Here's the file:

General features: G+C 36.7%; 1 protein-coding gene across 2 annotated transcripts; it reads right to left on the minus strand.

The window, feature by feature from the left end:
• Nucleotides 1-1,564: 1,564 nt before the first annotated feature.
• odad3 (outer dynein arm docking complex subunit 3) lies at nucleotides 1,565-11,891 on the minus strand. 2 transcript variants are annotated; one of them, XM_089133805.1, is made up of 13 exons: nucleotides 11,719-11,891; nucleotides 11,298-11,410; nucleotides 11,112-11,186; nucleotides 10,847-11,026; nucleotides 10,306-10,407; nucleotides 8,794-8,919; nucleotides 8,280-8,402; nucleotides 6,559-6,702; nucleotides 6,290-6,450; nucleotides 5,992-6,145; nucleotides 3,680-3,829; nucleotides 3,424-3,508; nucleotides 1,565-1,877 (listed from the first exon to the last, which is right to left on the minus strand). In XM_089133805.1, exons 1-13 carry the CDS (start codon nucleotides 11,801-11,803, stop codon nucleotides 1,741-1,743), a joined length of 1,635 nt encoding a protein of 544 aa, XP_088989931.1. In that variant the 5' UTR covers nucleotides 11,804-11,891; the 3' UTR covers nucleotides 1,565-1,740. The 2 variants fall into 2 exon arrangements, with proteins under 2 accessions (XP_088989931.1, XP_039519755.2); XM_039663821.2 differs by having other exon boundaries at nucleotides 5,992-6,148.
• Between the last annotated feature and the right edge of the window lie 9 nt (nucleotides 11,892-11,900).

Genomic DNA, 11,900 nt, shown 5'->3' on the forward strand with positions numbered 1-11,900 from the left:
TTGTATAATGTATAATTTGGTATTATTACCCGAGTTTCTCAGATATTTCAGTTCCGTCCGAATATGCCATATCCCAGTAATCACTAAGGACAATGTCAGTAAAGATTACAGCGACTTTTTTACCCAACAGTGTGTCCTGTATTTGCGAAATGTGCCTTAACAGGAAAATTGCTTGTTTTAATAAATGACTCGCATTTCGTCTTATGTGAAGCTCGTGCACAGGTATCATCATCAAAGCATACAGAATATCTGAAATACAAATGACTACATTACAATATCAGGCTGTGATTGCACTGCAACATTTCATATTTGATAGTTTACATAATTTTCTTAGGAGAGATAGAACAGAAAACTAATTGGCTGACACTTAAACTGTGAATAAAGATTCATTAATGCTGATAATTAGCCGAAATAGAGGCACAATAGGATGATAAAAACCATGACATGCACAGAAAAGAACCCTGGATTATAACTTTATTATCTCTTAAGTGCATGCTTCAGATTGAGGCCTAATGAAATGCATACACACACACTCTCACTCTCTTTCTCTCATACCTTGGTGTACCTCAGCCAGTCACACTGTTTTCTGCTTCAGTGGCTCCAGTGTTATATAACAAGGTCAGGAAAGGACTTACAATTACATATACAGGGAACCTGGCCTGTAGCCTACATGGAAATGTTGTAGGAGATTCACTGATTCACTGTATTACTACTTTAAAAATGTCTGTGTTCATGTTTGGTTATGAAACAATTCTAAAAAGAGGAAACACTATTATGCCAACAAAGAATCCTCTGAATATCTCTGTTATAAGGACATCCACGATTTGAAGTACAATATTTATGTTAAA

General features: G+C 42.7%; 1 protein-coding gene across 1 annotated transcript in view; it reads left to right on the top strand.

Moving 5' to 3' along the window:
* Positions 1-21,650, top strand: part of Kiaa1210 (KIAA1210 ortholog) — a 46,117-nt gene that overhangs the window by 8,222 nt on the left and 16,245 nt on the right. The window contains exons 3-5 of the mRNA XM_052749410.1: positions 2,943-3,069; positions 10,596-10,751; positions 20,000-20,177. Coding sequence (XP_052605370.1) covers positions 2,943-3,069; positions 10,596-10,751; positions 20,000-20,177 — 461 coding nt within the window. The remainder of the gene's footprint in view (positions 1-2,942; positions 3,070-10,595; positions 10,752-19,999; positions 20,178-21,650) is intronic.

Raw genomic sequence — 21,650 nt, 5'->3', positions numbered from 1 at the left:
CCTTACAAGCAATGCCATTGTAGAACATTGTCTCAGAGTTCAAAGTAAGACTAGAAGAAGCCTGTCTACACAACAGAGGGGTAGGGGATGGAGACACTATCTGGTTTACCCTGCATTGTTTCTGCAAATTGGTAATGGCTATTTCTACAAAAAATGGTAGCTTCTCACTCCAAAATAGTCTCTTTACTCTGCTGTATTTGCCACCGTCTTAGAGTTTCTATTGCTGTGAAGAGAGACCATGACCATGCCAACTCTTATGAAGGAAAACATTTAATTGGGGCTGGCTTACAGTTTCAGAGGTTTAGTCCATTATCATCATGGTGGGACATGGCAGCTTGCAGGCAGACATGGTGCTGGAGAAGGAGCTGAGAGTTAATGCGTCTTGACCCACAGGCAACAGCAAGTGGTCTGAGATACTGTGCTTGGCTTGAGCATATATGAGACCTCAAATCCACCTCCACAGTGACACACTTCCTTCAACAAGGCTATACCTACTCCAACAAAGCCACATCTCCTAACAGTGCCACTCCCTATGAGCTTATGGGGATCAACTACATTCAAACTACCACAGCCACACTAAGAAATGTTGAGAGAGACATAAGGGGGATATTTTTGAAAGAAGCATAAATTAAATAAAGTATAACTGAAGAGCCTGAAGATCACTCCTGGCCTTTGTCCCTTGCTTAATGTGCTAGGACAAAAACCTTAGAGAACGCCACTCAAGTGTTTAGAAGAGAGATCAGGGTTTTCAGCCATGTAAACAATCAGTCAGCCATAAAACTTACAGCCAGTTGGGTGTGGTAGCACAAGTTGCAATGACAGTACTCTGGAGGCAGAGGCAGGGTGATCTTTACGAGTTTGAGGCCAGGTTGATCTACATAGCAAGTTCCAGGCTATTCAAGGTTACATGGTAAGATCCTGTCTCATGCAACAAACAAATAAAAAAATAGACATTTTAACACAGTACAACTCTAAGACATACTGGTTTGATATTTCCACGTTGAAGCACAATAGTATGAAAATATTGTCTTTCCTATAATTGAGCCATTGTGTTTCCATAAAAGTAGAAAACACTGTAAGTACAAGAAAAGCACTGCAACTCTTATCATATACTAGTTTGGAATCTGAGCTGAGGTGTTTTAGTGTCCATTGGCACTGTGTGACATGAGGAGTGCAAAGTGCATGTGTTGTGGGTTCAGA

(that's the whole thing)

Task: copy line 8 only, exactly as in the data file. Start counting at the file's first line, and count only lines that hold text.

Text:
General features: G+C 42.7%; 1 protein-coding gene across 1 annotated transcript in view; it reads left to right on the top strand.